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Mahabharata of Krishna-Dwaipayana Vyasa
translated by Kisari Mohan Ganguli

Mahabharata of Vyasa (Badarayana, krishna-dwaipayana) translated by Kisari Mohan Ganguli is perhaps the most complete translation available in public domain. Mahabharata is the most popular scripture of Hindus and Mahabharata is considered as the fifth veda. We hope this translation is helping you.

Section CLII

(Jatugriha Parva continued)

"Vaisampayana said, 'Then, when the night had passed away, a large concourse of the townspeople came there in haste to see the sons of Pandu. After extinguishing the fire, they saw that the house just burnt down had been built of lac in materials and that (Duryodhana's) counsellor Purochana had been burnt to death. And the people began to bewail aloud saying, 'Indeed, this had been contrived by the sinful Duryodhana for the destruction of the Pandavas. There is little doubt that Duryodhana hath, with Dhritarashtra's knowledge, burnt to death the heirs of Pandu, else the prince would have been prevented by his father. There is little doubt that even Bhishma, the son of Santanu, and Drona and Vidura and Kripa and other Kauravas have not, any of them, followed the dictates of duty. Let us now send to Dhritarashtra to say, 'Thy great desire hath been achieved! Thou hast burnt to death the Pandavas!'

p. 314

"They then began to extinguish the members to obtain some trace of the Pandavas, and they saw the innocent Nishada woman with her five sons burnt to death. Then the miner sent by Vidura, while removing the ashes, covered the hole he had dug with those ashes in such a way that it remained unnoticed by all who had gone there.

"The citizens then sent to Dhritarashtra to inform him that the Pandavas along with (Duryodhana's) counsellor Purochana had been burnt to death. King Dhritarashtra, on hearing the evil news of the death of the Pandavas, wept in great sorrow. And he said, 'King Pandu, my brother of great fame, hath, indeed, died today when those heroic sons of his together with their mother have been burnt to death. Ye men, repair quickly to Varanavata and cause the funeral rites to be performed of those heroes and of the daughter of Kuntiraj! Let also the bones of the deceased be sanctified with the usual rites, and let all the beneficial and great acts (usual on such occasions) be performed. Let the friends and relatives of those that have been burnt to death repair thither. Let also all other beneficial acts that ought, under the circumstances, to be performed by us for the Pandavas and Kunti be accomplished by wealth.'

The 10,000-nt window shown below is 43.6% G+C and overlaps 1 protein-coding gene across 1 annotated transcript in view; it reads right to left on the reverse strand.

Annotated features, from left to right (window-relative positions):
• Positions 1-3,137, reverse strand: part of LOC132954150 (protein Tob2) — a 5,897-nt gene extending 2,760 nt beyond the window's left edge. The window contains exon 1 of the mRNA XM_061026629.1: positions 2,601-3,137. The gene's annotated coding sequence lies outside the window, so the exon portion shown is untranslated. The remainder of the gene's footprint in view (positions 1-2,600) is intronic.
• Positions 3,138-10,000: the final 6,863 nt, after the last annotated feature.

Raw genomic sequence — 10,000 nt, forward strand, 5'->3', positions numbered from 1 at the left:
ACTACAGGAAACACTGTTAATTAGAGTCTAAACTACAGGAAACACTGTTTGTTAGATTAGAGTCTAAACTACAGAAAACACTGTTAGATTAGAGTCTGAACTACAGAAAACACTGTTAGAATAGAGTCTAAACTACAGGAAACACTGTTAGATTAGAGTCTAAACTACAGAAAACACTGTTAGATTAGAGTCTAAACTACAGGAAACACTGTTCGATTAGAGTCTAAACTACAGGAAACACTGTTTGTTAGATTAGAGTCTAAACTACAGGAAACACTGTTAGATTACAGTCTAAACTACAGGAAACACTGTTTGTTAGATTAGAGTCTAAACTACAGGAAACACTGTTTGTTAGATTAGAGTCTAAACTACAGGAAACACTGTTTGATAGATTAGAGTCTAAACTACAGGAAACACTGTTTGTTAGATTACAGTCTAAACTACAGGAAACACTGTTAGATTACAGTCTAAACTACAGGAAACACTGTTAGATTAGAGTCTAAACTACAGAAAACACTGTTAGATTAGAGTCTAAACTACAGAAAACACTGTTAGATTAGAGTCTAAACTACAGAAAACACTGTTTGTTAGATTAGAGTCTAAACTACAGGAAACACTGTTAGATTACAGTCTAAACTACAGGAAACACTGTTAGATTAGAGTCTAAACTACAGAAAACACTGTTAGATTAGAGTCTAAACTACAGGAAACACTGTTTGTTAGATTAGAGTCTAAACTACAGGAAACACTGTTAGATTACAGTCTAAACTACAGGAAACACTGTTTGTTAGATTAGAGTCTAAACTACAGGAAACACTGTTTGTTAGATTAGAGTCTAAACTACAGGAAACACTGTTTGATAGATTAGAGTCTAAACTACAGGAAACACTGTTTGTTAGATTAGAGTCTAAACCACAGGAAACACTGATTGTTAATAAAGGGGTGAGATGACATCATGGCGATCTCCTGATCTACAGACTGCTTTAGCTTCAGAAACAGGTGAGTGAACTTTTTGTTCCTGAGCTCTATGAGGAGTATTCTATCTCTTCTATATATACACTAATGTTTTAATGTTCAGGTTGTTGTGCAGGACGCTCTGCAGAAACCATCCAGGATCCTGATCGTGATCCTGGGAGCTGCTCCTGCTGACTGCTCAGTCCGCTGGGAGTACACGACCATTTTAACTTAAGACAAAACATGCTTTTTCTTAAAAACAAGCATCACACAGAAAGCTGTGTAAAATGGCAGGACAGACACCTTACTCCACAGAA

"Having said this, Dhritarashtra, the son of Ambika, surrounded by his relatives, offered oblations of water to the sons of Pandu. And all of them, afflicted with excessive sorrow, bewailed aloud, exclaiming, 'O Yudhishthira! Oh prince of the Kuru race!'--While others cried aloud, 'Oh, Bhima!--O Phalguna!'--while some again,--'Oh, the twins!--Oh, Kunti!'--Thus did they sorrow for the Pandavas and offer oblations of water unto them. The citizens also wept for the Pandavas but Vidura did not weep much, because he knew the truth.

"Meanwhile the Pandavas endued with great strength with their mother forming a company of six going out of the town of Varanavata arrived at the banks of the Ganga. They then speedily reached the opposite bank aided by the strength of the boatmen's arms, the rapidity of the river's current, and a favourable wind. Leaving the boat, they proceeded in the southern direction finding their way in the dark by the light of the stars. After much suffering they at last reached, O king, a dense forest. They were then tired and thirsty; sleep was closing their eyes every moment. Then Yudhishthira, addressing Bhima endued with great energy, said, 'What can be more painful than this? We are now in the deep woods. We know not which side is which, nor can we proceed much further. We do not know whether that wretch Purochana hath or hath not been burnt to death. How shall we escape from these dangers unseen by others? O Bharata, taking us on thyself, proceed thou as before. Thou alone amongst us art strong and swift as the wind.'

"Thus addressed by Yudhishthira the just, the mighty Bhimasena, taking up on his body Kunti and his brothers, began to proceed with great celerity.'"





 
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